A free technical support mobile app for Android that helps residential customers set and optimise their Wifi network.
Making Wifi worth paying for
We designed a straightforward app to help dummies self-manage their router, including features like changing the Wifi’s name and password or setting the Wifi in the less saturated channel, with some extra functionalities for more advanced users.
MyWifi app had a robust pedagogical approach, to teach the use of this technology. And it followed Android’s material design interaction patterns.
- Kick-off workshop
- Sketches: problem visualisation
- Problem mapping
- Challenge map
- Desktop research
- Contextual interviews
- In-depth Interviews
- Card Sorting
- Insight cards
- Affinity diagram
- Empathy maps
- Ideation workshops
- Decision matrix
- Navigation diagram
- Interactive medium-fi prototypes
- Interactive high-fi prototypes
- Concept tests
- Micro-usability tests
- Remote user tests with beta testers
- 2 UX Designers
- 1 UI Designer
1. Framing the problem
Why is your WIFI so slow and other tales.
Frustrated users. There was a never-ending long record of complaints related to slow Wifi connection.
There was a decrease in the value perception of the company’s optic fibre.
Let’s help our users set their router’s WIFI for optimal performance on their own and be happy about it.
Minimal Viable Product
2. Delving into the problem
No technical issues detected… and so many complaints about WIFI?
What was going on?
Users bad practices worsened the router’s limitations, slowing down WIFI connection. Why? Because of a generalised ignorance towards the capabilities and settings of the company’s devices, due to an overall indifference towards the company’s technological improvements and technology in general.
“Either I hate technology or technology hates me.”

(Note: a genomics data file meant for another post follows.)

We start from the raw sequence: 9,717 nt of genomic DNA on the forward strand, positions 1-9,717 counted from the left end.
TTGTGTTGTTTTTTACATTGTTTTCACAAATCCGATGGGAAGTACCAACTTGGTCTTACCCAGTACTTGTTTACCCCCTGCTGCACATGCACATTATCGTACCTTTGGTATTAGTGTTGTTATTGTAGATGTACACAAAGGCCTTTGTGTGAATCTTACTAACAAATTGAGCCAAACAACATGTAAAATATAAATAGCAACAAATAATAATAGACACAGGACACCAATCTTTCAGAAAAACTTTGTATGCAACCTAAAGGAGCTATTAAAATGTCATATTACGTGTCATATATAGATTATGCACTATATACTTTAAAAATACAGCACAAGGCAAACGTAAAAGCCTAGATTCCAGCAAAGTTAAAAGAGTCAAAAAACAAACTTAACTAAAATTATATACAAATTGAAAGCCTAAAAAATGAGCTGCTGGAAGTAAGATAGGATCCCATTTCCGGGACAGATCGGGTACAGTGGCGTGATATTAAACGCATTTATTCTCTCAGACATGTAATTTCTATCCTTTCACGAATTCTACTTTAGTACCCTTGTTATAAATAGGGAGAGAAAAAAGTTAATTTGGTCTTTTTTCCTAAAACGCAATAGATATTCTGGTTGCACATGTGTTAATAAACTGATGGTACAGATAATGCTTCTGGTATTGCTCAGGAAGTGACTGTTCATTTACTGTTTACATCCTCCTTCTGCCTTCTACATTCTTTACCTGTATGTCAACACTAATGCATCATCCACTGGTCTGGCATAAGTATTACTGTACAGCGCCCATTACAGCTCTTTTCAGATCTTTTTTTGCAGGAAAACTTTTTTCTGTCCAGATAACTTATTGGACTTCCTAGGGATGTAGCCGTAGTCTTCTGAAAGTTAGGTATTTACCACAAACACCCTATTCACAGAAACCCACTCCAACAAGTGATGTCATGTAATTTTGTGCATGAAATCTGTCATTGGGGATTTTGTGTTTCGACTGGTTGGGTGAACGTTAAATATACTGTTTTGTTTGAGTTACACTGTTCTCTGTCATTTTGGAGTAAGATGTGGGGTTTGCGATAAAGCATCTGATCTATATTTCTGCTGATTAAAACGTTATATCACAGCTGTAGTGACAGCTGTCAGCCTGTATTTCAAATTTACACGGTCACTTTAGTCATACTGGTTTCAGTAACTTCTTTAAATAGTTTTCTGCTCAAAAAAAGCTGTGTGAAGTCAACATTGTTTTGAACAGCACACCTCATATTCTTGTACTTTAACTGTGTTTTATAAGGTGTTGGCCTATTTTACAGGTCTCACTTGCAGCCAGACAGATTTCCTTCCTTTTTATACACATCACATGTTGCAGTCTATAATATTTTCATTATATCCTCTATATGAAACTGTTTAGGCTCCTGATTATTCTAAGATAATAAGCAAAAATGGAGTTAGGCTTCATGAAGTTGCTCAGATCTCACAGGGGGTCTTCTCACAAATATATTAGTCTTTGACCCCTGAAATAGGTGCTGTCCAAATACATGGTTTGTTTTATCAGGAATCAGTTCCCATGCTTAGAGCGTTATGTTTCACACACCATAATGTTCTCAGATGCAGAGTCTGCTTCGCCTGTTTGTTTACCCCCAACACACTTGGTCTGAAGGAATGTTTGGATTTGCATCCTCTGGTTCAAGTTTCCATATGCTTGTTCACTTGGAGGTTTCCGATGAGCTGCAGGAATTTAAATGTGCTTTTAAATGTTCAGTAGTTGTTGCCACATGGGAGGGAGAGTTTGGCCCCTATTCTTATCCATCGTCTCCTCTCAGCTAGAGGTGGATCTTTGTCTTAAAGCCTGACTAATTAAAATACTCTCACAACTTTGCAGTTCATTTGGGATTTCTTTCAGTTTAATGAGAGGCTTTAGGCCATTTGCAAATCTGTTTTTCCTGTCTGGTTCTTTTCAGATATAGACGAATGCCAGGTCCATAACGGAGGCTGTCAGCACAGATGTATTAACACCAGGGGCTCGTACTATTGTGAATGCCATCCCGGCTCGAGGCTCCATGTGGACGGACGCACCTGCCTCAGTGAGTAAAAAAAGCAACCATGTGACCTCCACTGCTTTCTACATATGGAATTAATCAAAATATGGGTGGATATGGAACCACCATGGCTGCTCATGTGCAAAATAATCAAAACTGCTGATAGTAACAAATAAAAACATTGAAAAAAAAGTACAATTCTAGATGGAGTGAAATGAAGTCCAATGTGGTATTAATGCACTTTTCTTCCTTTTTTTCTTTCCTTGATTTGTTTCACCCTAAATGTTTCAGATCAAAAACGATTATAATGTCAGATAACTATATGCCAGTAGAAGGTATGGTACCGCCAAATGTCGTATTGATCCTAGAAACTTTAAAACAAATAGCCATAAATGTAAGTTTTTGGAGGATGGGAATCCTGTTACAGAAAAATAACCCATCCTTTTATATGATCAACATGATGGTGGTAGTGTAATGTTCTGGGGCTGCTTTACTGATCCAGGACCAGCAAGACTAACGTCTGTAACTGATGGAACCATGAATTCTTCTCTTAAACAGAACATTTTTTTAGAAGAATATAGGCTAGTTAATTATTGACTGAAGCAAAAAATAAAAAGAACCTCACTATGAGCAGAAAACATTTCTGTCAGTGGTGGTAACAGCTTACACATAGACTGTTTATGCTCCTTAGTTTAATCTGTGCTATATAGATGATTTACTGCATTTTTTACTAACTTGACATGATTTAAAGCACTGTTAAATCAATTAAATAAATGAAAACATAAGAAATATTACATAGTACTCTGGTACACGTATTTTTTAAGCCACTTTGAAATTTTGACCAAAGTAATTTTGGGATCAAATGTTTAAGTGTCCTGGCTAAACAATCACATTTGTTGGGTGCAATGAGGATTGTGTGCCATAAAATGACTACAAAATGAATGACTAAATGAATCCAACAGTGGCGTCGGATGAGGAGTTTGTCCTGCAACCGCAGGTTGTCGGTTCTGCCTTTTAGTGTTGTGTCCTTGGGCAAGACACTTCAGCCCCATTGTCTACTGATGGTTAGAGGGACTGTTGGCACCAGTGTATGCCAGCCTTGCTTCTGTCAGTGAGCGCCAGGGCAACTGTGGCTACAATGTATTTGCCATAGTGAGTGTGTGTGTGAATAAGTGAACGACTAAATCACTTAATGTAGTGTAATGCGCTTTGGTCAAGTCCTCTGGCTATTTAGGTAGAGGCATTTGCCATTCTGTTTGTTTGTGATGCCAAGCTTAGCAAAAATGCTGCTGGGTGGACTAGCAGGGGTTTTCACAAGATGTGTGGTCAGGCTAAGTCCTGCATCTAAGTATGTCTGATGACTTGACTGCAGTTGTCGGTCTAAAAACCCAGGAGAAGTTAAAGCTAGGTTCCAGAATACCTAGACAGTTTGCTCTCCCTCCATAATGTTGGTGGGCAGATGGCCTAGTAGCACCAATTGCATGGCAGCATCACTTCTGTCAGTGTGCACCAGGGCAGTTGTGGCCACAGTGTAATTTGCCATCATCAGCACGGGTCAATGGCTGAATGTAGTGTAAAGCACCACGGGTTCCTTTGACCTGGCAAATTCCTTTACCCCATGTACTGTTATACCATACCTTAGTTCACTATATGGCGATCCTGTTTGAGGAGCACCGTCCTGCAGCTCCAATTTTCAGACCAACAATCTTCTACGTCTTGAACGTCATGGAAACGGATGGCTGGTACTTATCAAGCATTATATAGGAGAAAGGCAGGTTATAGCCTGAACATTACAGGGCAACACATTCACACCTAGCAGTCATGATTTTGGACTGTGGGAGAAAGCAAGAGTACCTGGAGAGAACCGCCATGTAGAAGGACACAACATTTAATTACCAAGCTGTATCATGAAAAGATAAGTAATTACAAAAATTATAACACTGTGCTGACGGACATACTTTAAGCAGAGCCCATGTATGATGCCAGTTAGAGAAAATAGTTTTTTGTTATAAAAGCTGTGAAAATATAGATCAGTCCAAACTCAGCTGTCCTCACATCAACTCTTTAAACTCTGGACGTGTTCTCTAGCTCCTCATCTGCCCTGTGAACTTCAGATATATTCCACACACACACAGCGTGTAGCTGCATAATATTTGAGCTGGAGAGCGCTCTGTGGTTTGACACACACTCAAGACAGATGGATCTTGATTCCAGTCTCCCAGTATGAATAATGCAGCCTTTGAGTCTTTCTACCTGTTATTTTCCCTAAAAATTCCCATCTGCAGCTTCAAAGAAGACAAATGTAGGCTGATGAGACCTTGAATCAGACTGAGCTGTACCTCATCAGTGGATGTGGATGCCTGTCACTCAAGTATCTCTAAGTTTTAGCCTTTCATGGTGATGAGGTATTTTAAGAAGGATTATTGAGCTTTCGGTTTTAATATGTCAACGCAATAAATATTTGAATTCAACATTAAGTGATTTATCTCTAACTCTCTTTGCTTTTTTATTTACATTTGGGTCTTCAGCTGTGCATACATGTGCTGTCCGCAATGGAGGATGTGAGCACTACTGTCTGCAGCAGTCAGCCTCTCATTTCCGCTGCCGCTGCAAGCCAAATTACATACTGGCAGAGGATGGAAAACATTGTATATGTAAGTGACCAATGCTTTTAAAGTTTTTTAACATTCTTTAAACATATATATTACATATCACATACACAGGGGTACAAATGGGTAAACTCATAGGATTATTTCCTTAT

False step: We overlooked the need to redesign the company’s support app. It would have been more natural for users to find these needs met inside an already existing app.
What did users need?
- Set their Wifi in the less saturated channel.
- See if intruders are stealing their Wifi.
- Understand what to do and what not to do with the router.
- Change the Wifi’s name and password.
- Connect devices to the network.
- Share Wifi with guests.
3. Translating User needs
We assembled all possible users into 3 personas with differences in their relationship with technology.
We represented the user needs into design ideas through a collection of problem, activity and information scenarios.
This particular activity scenario was the origin of the later One-Click Optimiser that sets the Wifi in the less saturated channel.
Activity Scenario: Magical Fix
Cristina spends most of the day working on her laptop from her apartment, and she cannot take it anymore: the slow Wifi is driving her crazy. But an app that an operator from the call centre recommended the other day is going to change that.
As Cristina is losing her nerves trying to download a file, the MyWifi app comes to mind, and she decides to give it a try. She installs it on her smartphone. Our friend follows a few simple steps to access her router and after some minutes familiarising herself with the different options, she finds her lifesaver. She has reached a screen that promises a miraculous fix of the Wifi speed with just one tap on a big button. She taps, “Let’s see…”.
A progress bar that looks like it is going to take like ages, surprisingly disappears from the screen, leading to a message confirming that the Wifi has been correctly fixed. “Really?”, Cristina doubts.